Clinical testing of eyes and eye movements

1 Pupillary light reflex. Shine a light into one eye and observe both pupils. This tests II, midbrain, III.

2 Corneal reflex tests Va, brain stem and VII.

3 Observe pupillary size: both should be equal. If not, there may be a lesion of III or midbrain.

4 Look for nystagmus. Nystagmus present on straight forward gaze is definitely abnormal. Nystagmus evident at the extremes of eye movements is only possibly abnormal.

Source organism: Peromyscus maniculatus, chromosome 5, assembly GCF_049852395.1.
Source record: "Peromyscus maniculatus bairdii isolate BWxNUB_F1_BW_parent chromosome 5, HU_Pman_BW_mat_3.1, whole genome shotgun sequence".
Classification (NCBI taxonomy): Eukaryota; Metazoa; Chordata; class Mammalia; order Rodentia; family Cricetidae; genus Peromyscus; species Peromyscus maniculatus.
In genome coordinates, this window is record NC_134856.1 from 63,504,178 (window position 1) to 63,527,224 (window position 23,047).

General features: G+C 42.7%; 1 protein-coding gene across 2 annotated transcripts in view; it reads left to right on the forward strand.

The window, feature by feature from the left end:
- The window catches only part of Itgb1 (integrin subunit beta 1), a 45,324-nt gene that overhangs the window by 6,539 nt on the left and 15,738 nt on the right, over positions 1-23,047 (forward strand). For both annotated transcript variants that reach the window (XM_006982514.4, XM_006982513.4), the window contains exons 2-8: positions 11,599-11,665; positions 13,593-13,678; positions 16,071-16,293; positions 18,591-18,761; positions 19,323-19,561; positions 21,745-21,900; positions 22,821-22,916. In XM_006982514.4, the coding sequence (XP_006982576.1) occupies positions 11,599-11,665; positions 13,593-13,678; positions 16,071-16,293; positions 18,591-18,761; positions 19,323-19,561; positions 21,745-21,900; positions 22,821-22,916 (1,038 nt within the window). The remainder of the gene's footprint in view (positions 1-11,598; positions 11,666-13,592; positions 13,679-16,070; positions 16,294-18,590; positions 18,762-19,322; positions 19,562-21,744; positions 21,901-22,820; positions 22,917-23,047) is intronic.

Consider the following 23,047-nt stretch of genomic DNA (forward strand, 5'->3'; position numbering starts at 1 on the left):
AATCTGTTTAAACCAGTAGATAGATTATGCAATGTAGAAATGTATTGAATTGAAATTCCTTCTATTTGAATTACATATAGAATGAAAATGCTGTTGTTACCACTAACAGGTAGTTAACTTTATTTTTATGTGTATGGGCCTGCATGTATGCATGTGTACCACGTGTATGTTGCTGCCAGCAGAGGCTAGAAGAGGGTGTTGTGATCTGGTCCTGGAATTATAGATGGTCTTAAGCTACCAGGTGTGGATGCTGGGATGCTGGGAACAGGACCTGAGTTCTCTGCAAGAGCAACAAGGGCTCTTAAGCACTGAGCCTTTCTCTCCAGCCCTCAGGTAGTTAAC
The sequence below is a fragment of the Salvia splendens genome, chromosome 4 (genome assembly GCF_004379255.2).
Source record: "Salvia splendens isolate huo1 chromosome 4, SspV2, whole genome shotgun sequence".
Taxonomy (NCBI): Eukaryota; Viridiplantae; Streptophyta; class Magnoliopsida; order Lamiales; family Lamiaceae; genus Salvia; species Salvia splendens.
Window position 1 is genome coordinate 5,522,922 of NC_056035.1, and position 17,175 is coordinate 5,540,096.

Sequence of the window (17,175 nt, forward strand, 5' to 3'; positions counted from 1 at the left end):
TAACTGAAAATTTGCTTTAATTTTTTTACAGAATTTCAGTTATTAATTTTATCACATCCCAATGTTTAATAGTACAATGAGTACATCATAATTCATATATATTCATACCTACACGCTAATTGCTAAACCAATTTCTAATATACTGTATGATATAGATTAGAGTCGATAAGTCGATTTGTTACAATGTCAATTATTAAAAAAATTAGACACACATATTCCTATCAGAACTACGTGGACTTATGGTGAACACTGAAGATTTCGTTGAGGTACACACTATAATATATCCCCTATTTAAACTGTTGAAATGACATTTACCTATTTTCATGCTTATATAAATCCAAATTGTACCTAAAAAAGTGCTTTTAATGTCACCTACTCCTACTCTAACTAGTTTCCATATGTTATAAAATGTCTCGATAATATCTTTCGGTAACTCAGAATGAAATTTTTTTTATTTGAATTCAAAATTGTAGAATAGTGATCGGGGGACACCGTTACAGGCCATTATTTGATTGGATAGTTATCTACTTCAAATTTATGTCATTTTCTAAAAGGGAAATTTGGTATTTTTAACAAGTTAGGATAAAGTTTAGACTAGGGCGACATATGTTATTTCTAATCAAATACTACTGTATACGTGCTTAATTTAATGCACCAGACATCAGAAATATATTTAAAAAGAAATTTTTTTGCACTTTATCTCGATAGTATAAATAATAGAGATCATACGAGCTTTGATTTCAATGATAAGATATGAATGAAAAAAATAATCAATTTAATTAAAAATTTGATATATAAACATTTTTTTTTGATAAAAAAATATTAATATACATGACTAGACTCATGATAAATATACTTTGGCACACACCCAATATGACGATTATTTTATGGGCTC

5 Look for a squint. A lesion of the main trunk of the oculomotor, trochlear or abducens nerves will be obvious.

6 With the head stationary, the patient should be asked to follow with both eyes together an object moving not-too-quickly (e.g. the examiner's finger or a pen) as it describes a large square with both diagonals. Should any abnormality be observed, each eye may be tested more carefully. Or, if you want the easy way out, send the patient to an optician or ophthalmologist.

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